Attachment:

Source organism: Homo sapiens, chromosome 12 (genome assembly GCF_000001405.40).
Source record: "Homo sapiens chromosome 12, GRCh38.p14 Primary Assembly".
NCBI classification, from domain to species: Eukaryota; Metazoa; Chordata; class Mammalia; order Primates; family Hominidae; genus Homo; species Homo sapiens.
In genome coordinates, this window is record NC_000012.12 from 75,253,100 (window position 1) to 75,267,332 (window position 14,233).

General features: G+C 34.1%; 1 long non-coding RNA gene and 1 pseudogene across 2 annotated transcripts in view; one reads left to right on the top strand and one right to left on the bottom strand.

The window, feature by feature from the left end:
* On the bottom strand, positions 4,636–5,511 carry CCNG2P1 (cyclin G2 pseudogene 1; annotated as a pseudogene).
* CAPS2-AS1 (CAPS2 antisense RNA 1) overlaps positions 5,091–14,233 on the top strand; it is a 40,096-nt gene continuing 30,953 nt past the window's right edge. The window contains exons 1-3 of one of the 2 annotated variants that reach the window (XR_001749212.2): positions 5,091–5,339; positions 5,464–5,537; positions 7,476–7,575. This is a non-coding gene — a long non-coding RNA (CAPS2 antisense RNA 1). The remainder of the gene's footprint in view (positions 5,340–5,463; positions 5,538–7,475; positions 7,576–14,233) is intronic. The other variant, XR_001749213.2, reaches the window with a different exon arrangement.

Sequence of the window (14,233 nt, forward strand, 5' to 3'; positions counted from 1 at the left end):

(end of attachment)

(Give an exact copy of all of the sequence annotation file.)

Source organism: Homo sapiens, chromosome 12 (genome assembly GCF_000001405.40).
Source record: "Homo sapiens chromosome 12, GRCh38.p14 Primary Assembly".
NCBI classification, from domain to species: Eukaryota; Metazoa; Chordata; class Mammalia; order Primates; family Hominidae; genus Homo; species Homo sapiens.
In genome coordinates, this window is record NC_000012.12 from 75,253,100 (window position 1) to 75,267,332 (window position 14,233).

General features: G+C 34.1%; 1 long non-coding RNA gene and 1 pseudogene across 2 annotated transcripts in view; one reads left to right on the top strand and one right to left on the bottom strand.

The window, feature by feature from the left end:
* On the bottom strand, positions 4,636–5,511 carry CCNG2P1 (cyclin G2 pseudogene 1; annotated as a pseudogene).
* CAPS2-AS1 (CAPS2 antisense RNA 1) overlaps positions 5,091–14,233 on the top strand; it is a 40,096-nt gene continuing 30,953 nt past the window's right edge. The window contains exons 1-3 of one of the 2 annotated variants that reach the window (XR_001749212.2): positions 5,091–5,339; positions 5,464–5,537; positions 7,476–7,575. This is a non-coding gene — a long non-coding RNA (CAPS2 antisense RNA 1). The remainder of the gene's footprint in view (positions 5,340–5,463; positions 5,538–7,475; positions 7,576–14,233) is intronic. The other variant, XR_001749213.2, reaches the window with a different exon arrangement.

Sequence of the window (14,233 nt, forward strand, 5' to 3'; positions counted from 1 at the left end):